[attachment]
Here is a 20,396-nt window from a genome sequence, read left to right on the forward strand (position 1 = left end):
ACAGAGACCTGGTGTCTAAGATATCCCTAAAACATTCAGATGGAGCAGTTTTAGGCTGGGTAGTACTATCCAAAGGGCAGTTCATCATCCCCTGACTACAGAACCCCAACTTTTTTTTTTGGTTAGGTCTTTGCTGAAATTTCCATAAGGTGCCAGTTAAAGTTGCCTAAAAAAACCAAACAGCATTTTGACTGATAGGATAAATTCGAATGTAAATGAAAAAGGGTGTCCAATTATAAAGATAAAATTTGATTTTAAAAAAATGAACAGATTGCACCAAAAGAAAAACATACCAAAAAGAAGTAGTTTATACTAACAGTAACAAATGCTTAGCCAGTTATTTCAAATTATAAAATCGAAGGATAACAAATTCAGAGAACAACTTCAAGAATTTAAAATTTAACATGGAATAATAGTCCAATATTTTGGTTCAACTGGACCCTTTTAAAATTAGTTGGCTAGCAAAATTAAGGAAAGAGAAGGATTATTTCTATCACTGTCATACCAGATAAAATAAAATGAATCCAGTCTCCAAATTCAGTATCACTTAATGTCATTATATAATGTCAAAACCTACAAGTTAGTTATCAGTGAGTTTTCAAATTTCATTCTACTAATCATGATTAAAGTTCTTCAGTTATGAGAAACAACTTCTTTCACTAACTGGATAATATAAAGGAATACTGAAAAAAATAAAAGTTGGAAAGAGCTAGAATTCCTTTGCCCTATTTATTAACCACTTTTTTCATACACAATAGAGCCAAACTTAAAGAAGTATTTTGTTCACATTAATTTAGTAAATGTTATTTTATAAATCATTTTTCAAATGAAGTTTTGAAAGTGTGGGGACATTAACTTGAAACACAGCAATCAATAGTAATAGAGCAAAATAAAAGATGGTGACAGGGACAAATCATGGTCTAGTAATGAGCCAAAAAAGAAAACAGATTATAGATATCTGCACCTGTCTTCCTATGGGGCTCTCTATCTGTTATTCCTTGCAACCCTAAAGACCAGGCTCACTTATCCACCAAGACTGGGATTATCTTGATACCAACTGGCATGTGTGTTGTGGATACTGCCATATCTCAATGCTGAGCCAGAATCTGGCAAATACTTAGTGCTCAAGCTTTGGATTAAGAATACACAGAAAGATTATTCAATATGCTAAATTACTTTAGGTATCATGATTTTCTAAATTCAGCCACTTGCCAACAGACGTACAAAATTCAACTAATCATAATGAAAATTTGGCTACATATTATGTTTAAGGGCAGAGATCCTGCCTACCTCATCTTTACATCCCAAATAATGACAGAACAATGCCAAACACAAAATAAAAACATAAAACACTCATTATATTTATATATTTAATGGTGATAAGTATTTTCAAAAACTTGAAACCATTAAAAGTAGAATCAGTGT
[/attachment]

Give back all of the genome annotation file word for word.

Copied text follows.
Here is a 20,396-nt window from a genome sequence, read left to right on the forward strand (position 1 = left end):
ACAGAGACCTGGTGTCTAAGATATCCCTAAAACATTCAGATGGAGCAGTTTTAGGCTGGGTAGTACTATCCAAAGGGCAGTTCATCATCCCCTGACTACAGAACCCCAACTTTTTTTTTTGGTTAGGTCTTTGCTGAAATTTCCATAAGGTGCCAGTTAAAGTTGCCTAAAAAAACCAAACAGCATTTTGACTGATAGGATAAATTCGAATGTAAATGAAAAAGGGTGTCCAATTATAAAGATAAAATTTGATTTTAAAAAAATGAACAGATTGCACCAAAAGAAAAACATACCAAAAAGAAGTAGTTTATACTAACAGTAACAAATGCTTAGCCAGTTATTTCAAATTATAAAATCGAAGGATAACAAATTCAGAGAACAACTTCAAGAATTTAAAATTTAACATGGAATAATAGTCCAATATTTTGGTTCAACTGGACCCTTTTAAAATTAGTTGGCTAGCAAAATTAAGGAAAGAGAAGGATTATTTCTATCACTGTCATACCAGATAAAATAAAATGAATCCAGTCTCCAAATTCAGTATCACTTAATGTCATTATATAATGTCAAAACCTACAAGTTAGTTATCAGTGAGTTTTCAAATTTCATTCTACTAATCATGATTAAAGTTCTTCAGTTATGAGAAACAACTTCTTTCACTAACTGGATAATATAAAGGAATACTGAAAAAAATAAAAGTTGGAAAGAGCTAGAATTCCTTTGCCCTATTTATTAACCACTTTTTTCATACACAATAGAGCCAAACTTAAAGAAGTATTTTGTTCACATTAATTTAGTAAATGTTATTTTATAAATCATTTTTCAAATGAAGTTTTGAAAGTGTGGGGACATTAACTTGAAACACAGCAATCAATAGTAATAGAGCAAAATAAAAGATGGTGACAGGGACAAATCATGGTCTAGTAATGAGCCAAAAAAGAAAACAGATTATAGATATCTGCACCTGTCTTCCTATGGGGCTCTCTATCTGTTATTCCTTGCAACCCTAAAGACCAGGCTCACTTATCCACCAAGACTGGGATTATCTTGATACCAACTGGCATGTGTGTTGTGGATACTGCCATATCTCAATGCTGAGCCAGAATCTGGCAAATACTTAGTGCTCAAGCTTTGGATTAAGAATACACAGAAAGATTATTCAATATGCTAAATTACTTTAGGTATCATGATTTTCTAAATTCAGCCACTTGCCAACAGACGTACAAAATTCAACTAATCATAATGAAAATTTGGCTACATATTATGTTTAAGGGCAGAGATCCTGCCTACCTCATCTTTACATCCCAAATAATGACAGAACAATGCCAAACACAAAATAAAAACATAAAACACTCATTATATTTATATATTTAATGGTGATAAGTATTTTCAAAAACTTGAAACCATTAAAAGTAGAATCAGTGT